Microsoft's Innovation Happened at the Intersections at Ignite 2021
Barely five months after last year's event, Ignite 2021 was in some ways a timely opportunity for Microsoft to reconnect with customers in the throes of their digital transformation efforts. As the pace of digitization continues to accelerate in businesses, the event offered IT leaders announcements in several areas of interest: Teams collaboration, mixed reality computing, zero-trust security and developer productivity, to name a few.
However, a standout area this year was at the intersection of several of Microsoft's most important strategic domains: hybrid cloud and edge computing, artificial intelligence (AI) and industry clouds. Each of these areas are growing in influence in their own right, but it's becoming more and more important to watch where Microsoft's products cross paths. As the firm continues to strengthen the ties between its enormous flywheel of solutions, it's at these intersections where you can get a good glimpse of Microsoft's strategic direction and longer-term differentiation in the cloud market.
Let's take a closer look at this in the context of Ignite's highlights and what they mean for Microsoft.
Microsoft's Cloud Strategy and the Decade Ahead
The opening keynotes at Ignite 2021 balanced big-picture vision in areas such as cloud computing, mixed reality collaboration and AI at scale, with lauding the resilience of IT professionals and developers over the past year in helping their firms transform at an unprecedented rate.
Noting Microsoft's own, decade-long journey in cloud technologies, CEO Satya Nadella outlined five elements (see images below) that will enable cloud innovation over the next 10 years, driving Microsoft's overall cloud strategy and road map. The company's role, Nadella said, is to help customers build " tech intensity" — an ethos driving companies to adopt technology, break down silos, change culture and build up their digital capabilities — to enable their own digital transformations.
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Hybrid Cloud and the Expansion of Azure Arc
The first element, "ubiquitous, decentralized computing," is arguably Microsoft's greatest area of focus right now. This essentially calls out the new era unfolding for more distributed cloud computing, coming off the current "peak centralization" of the cloud and is a reincarnation of the “intelligent cloud and intelligent edge” concept Microsoft first introduced at Build 2017.
The hybrid cloud, and specifically Azure Arc, has become one of the core vehicles of Microsoft's cloud strategy over the past year and focus of several of the leading announcements at Ignite 2021 as a result. The firm announced the general availability of Azure Arc-enabled Kubernetes, allowing organizations to manage and govern Kubernetes clusters deployed on-premises, in the public cloud or at the network edge.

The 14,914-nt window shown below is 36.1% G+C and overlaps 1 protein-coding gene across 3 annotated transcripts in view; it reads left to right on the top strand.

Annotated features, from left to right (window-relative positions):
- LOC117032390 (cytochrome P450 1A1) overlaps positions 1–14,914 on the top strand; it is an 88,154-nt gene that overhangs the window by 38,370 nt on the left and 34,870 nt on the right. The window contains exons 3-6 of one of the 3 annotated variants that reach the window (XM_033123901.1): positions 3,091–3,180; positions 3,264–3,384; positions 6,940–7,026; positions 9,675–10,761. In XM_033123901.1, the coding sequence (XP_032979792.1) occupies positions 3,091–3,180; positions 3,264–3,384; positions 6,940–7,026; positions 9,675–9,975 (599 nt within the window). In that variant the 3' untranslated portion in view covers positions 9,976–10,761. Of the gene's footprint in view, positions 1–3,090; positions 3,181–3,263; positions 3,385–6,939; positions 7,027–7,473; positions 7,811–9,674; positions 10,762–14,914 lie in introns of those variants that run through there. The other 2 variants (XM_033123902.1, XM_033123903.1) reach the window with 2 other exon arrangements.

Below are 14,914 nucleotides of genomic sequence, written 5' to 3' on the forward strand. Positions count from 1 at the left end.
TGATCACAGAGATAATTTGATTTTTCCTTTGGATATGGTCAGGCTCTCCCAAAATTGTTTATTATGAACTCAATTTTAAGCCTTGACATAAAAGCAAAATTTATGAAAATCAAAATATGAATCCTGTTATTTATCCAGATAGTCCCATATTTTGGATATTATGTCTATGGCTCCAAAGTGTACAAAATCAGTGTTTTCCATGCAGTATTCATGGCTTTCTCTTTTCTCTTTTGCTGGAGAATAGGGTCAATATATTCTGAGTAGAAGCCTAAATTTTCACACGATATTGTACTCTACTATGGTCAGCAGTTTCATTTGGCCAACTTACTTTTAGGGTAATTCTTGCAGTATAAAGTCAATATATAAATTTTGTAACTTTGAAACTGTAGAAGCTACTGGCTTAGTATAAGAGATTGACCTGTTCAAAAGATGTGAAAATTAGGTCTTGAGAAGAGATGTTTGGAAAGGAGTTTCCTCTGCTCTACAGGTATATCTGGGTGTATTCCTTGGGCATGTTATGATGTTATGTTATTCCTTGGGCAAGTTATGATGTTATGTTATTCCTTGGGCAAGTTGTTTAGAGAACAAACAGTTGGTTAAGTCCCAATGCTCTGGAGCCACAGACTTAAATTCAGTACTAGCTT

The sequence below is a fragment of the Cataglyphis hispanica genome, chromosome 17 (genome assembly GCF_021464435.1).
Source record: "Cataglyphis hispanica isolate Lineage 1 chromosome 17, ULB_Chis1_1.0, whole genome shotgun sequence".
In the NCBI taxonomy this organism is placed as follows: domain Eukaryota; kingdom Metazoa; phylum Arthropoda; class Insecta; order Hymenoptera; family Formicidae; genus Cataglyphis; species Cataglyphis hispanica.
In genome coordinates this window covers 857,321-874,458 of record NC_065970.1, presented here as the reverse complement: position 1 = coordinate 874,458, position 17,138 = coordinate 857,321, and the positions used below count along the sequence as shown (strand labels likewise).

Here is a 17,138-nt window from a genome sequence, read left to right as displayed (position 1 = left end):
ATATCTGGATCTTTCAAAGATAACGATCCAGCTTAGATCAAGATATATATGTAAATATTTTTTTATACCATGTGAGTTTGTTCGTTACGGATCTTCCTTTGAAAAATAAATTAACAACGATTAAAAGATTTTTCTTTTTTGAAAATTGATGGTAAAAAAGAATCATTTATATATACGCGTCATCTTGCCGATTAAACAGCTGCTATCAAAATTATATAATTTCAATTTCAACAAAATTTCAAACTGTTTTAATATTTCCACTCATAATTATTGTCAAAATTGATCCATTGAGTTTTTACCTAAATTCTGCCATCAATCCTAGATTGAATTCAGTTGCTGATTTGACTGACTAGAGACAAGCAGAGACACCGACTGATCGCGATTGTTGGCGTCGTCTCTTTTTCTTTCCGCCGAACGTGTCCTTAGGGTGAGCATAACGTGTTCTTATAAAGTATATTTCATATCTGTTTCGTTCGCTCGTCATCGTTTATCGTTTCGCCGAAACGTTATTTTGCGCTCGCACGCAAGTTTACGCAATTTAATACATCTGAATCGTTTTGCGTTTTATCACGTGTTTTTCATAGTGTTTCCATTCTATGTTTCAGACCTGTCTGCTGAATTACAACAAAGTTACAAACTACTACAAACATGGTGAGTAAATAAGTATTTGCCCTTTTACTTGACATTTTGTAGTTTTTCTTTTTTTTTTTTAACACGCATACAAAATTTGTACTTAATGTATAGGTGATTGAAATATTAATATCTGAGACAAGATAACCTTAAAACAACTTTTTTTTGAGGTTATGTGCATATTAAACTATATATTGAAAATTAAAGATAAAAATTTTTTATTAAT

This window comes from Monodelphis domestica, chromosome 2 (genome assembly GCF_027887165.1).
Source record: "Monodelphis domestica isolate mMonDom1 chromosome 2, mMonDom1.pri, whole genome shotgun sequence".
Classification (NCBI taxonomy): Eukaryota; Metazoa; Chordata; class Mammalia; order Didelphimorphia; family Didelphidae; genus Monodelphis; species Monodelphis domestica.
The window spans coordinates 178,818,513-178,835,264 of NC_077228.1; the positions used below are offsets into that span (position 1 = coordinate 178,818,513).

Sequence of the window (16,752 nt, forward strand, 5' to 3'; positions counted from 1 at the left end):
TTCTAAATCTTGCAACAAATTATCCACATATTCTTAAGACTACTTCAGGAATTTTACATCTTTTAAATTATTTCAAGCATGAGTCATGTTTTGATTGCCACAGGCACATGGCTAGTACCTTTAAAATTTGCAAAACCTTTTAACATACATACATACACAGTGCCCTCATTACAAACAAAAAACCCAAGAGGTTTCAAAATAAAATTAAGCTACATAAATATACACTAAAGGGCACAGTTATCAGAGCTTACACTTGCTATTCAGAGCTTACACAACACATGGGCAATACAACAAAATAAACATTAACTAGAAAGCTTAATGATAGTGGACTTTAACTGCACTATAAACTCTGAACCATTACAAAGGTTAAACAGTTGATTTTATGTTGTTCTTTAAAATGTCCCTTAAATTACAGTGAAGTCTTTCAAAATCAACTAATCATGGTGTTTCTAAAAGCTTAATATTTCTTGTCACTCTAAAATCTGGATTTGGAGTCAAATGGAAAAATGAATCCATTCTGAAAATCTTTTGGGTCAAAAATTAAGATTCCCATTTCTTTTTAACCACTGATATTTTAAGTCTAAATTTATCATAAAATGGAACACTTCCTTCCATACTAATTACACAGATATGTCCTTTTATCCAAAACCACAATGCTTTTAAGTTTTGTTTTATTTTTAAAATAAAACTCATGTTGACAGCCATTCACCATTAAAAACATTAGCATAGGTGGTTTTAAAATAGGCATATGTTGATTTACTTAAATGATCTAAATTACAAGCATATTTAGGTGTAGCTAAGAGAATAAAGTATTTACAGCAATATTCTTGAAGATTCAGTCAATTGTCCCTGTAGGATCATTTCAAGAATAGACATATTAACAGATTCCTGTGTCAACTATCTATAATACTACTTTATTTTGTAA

The flexibility that Arc-enabled Kubernetes provides will be welcome news for customers, especially as the platform matures. In the next few years, we expect over 40% of large firms will continue to run more than 40% of their IT workloads on-premises, with 46% of companies adopting multi-cloud strategies, according to CCS Insight's latest survey data.
Azure Arc Helps Artificial Intelligence Go Hybrid
Microsoft also announced a major move at the intersection of hybrid cloud and AI. Azure Arc-enabled machine learning allows customers to build machine learning models and run inference where data lives, whether in on-premises data centers, on dedicated AI hardware, in edge environments or in multiple public cloud environments, for example.
Customers are looking for more flexibility in the environments in which they run their machine learning applications, and want the option to use their existing hardware investments. This is where Azure Arc is squarely positioned. According to my firm’s "Senior Leadership IT Investment Survey, 2020," for example, close to a quarter of organizations said that the ability to support a hybrid IT or on-premises environment was the top consideration for their investment in machine learning, and 55% said they wished to pursue a multi-cloud approach for AI.
With the exception of IBM, which launched Watson Anywhere in 2019, Microsoft leads other players in this trend, giving it a unique window of opportunity against its cloud rivals. Google Cloud has announced a few hybrid AI capabilities this year, such as Speech-to-Text On-Prem, building on the 2020 release of BigQuery Omni, its hybrid, multi-cloud analytics solution. But so far, Google has fallen short within its core platform. Similarly, Amazon Web Services (AWS) has yet to announce compatibility between Amazon SageMaker and AWS Outposts, although I expect it will do so imminently.
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Azure Percept Brings Artificial Intelligence to the Edge